The solid line 61 in FIG. 14 illustrates a beam path corresponding to the 1-1 beam path of FIG. 4 which enters the upper wedged lens element 25al at the first lens position 100a at the upper right region. The wedge angle of the wedge portion of the optical element 25al is such that this beam is bent downwardly by an amount sufficient to impinge upon the upper right portion of the lower optical element 25123 at the second lens position 100b. The action of the wedge in the lower optical element 25173 bends the beam upwardly so that it impinges upon a lower left portion of the upper optical element 25cl at the third lens position 100a.
A beam of the 1-2 type follows the paths taken by the solid line 62 and would be deflected by the wedged lens 25a! at the first lens position 100a from the upper right region of the first upper optical element 25a1 to the lower right region of the lower wedged lens 251:3 at second lens position 100b, thence, it is deflected by the element 25b3 to the lower left portion of the upper right lens 2501 at the third lens position 1000:.
The solid line 63 shown the path for a 2-4 beam which is incident upon the lower right region of the lower optical element 2503 at the first lens position 1000. Because of the wedge in the optical element 2503, however, the beam is deflected upwardly to the upper left region of the upper optical element 25M of second lens position 1000; h'onr here, it is deflected downwardiy by the opticfl element 25" to the upper left region of the lower optical element 25c 3 at the third lens position 1001:.
The solid line 64 shows the path for a. 4-3 beam which,
after passing initially through optical element 25113 at lens station 1000 is then bent upwardly to the lower left region of upper optical element ZSbl at the lens position 10Gb; thence is bent downwardly to the lower left region of the lower optical element 25c3 at lens position 1006.
The dashed line 65 shows a path for a 3-3 beam passing through the optical element 25412 at the first lens position 1004. Since the optical element 2502 at lens position 100a contains no wedge or prism, a beam incident on the lower left region of lens 2502 will follow a path such as shown in FIG. 4 and outlined in table I and will pass through the lower left region of lens 25122 at the second lens position [b and then will be diffracted by lens 2$b2 to the upper right region of the lens 25c2 at the third lens position 100a.
The dashed line 66 indicates the path of a 1-1 beam passing through the upper right region of the optical element 2502 of the first lens position I000. The path continues through the upper right region of optical element 25b2 at the second lens position and thence through the lower left region of the lens 25c2 at the third lens position 1000.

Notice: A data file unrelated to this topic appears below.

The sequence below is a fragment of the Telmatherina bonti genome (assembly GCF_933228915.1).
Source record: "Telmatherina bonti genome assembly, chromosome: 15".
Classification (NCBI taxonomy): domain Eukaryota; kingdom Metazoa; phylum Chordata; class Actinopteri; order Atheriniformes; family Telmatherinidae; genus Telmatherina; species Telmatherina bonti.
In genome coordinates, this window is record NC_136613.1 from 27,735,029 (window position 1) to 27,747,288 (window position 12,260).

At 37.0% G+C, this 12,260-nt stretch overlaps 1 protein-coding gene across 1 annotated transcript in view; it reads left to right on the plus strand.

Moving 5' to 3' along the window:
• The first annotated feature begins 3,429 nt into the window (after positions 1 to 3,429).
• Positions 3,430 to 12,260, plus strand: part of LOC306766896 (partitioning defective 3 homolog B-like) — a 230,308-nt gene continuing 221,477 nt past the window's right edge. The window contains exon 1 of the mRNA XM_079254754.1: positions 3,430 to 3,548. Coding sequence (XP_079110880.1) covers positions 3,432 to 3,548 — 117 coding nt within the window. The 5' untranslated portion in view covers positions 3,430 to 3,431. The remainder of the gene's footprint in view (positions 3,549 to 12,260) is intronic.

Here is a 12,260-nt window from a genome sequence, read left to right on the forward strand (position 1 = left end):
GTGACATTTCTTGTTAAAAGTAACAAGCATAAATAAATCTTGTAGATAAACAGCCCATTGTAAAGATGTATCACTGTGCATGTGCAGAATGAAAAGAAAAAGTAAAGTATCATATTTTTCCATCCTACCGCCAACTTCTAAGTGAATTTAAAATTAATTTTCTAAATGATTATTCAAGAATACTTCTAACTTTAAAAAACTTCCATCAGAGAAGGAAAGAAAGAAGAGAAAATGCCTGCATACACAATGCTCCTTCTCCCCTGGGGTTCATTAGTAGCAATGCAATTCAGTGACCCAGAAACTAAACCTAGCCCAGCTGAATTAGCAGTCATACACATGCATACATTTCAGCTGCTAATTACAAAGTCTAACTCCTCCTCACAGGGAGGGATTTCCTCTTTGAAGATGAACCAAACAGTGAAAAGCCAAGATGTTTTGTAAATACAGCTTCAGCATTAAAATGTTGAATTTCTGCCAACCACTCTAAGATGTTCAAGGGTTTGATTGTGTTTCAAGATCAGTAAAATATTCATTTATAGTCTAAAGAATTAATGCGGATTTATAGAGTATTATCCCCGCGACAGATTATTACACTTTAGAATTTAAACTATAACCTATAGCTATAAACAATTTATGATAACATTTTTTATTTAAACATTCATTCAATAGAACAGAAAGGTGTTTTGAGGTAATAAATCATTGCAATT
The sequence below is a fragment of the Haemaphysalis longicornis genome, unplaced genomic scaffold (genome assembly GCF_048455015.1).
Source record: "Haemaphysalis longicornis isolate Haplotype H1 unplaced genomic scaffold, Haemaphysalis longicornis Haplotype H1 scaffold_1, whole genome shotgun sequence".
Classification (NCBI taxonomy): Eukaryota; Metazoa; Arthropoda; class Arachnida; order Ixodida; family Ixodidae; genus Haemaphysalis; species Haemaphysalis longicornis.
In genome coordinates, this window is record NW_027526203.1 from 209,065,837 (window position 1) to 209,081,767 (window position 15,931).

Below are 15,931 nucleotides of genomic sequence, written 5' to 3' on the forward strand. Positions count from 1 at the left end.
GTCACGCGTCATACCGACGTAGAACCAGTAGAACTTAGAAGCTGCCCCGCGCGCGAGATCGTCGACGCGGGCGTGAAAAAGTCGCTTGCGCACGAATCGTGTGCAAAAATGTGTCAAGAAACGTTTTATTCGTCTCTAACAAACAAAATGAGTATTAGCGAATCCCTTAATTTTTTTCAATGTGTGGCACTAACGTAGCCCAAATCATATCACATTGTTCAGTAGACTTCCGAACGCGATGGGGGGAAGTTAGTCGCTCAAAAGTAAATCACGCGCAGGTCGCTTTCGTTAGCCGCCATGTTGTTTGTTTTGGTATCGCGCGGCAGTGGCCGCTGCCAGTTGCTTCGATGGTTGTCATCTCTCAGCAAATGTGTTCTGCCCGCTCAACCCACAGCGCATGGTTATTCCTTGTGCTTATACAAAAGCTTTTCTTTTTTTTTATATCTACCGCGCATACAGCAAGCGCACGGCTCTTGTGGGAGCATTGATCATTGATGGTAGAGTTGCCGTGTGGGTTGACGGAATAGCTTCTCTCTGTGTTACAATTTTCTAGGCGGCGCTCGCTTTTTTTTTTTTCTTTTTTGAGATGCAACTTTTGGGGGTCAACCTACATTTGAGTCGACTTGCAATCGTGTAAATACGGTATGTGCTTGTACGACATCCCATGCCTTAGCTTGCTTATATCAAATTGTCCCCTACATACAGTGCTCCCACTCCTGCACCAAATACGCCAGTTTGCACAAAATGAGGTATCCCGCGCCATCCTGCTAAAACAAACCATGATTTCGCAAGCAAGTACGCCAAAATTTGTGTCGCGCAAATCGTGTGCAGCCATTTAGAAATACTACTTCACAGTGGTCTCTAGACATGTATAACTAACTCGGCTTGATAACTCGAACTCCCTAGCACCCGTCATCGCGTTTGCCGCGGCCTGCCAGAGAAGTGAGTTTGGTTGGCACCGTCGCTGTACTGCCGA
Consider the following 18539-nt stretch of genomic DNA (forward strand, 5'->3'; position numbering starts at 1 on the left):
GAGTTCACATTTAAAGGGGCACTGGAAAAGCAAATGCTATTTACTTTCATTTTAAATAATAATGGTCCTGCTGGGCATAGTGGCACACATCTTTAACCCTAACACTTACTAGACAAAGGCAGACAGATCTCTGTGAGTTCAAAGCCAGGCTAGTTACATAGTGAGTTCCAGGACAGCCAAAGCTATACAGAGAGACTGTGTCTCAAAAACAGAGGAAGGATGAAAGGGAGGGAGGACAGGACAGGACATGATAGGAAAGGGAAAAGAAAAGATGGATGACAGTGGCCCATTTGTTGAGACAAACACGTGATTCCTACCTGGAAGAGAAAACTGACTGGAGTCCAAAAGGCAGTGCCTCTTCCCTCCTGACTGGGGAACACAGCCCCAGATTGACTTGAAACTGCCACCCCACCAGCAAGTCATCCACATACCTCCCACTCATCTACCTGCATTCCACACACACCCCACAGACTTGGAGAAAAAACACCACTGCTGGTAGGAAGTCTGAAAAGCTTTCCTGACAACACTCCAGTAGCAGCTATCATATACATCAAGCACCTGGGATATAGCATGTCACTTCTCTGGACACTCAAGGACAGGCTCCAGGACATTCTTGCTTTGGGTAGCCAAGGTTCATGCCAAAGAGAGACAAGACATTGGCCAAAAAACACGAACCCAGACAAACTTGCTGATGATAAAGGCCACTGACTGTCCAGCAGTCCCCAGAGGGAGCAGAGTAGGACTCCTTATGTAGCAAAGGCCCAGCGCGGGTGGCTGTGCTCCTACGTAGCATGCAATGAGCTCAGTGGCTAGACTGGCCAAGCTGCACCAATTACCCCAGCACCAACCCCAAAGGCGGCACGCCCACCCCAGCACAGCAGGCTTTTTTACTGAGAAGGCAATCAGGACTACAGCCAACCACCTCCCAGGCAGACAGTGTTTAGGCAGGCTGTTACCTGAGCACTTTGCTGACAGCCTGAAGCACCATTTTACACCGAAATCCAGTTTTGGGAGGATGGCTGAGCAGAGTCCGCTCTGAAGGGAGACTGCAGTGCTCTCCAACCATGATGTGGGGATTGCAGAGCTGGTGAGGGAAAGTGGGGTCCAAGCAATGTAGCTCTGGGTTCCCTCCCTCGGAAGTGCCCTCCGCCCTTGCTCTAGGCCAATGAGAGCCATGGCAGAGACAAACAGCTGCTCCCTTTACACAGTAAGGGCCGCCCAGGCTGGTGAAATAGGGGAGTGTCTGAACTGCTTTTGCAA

The invention is not to be limited to exact details described herein. For example. the beam wave guide may include a set of reflectors for iterating the optical beam in lieu of the lenses already described. An example of such reflectors is shown at page 69. and described at pages 68 and 69, of Advances In Microwave," Volume 3, published by Academic Press Inc, New York, in 1968.
What is claimed is:
l. A system for propagating simultaneously several independent optical beams along an optical guiding medium comprising means for generating a plurality of independently oriented space coherent optical beams, means including a plurality of beam-iterating optical assemblies disposed at spaced beamiterating positions and aligned along said guiding medium, and means for directing each of said independent optical beams through said optical assemblies along a different path within said guiding medium which is dependent upon the original orientation of said optical beam. said optical assemblies at each of said beam-iterating positions comprising a plurality of focusing optical elements, and all of those of said elements at each beam-iterating position displaced from the axis of said guiding medium including defection means to cause said opti' cal beams to intersect the axis of said optical guiding medium substantially midway between all of the adjacent beam-iterating positions to reduce crosstalk owing to sagging of said beam guiding medium.
2. A system as recited in claim I wherein each of said elements at said given position pass one only of said optical beams.
3. A system according to claim 2 wherein the elements displaced from the axis of said guiding medium include a prism integrally combined with a lens.
4. A system according to claim 1 wherein said beams are arranged in groups and each of the beams of a given group is directed upon a separate preselected region of a given optical element at a corresponding beam-iterating position by an element of a proceeding beam-iterating position and the individual beams of the given group pass through the corresponding preselected region of said given element at different angles with respect to the optical axis of that element.
5. A system according to claim 4 wherein the elements displaced from the axis of said guiding medium include a prism integrally combined with a lens.
6. A system according to claim 4 wherein each of said elements at a given beam-iterating position deflect all beams emerging from that element onto a single element at the next beam-iterating position.
7. A system according to claim 1 wherein the elements displaced from the axis of said guiding medium include a prism integrally combined with a lens.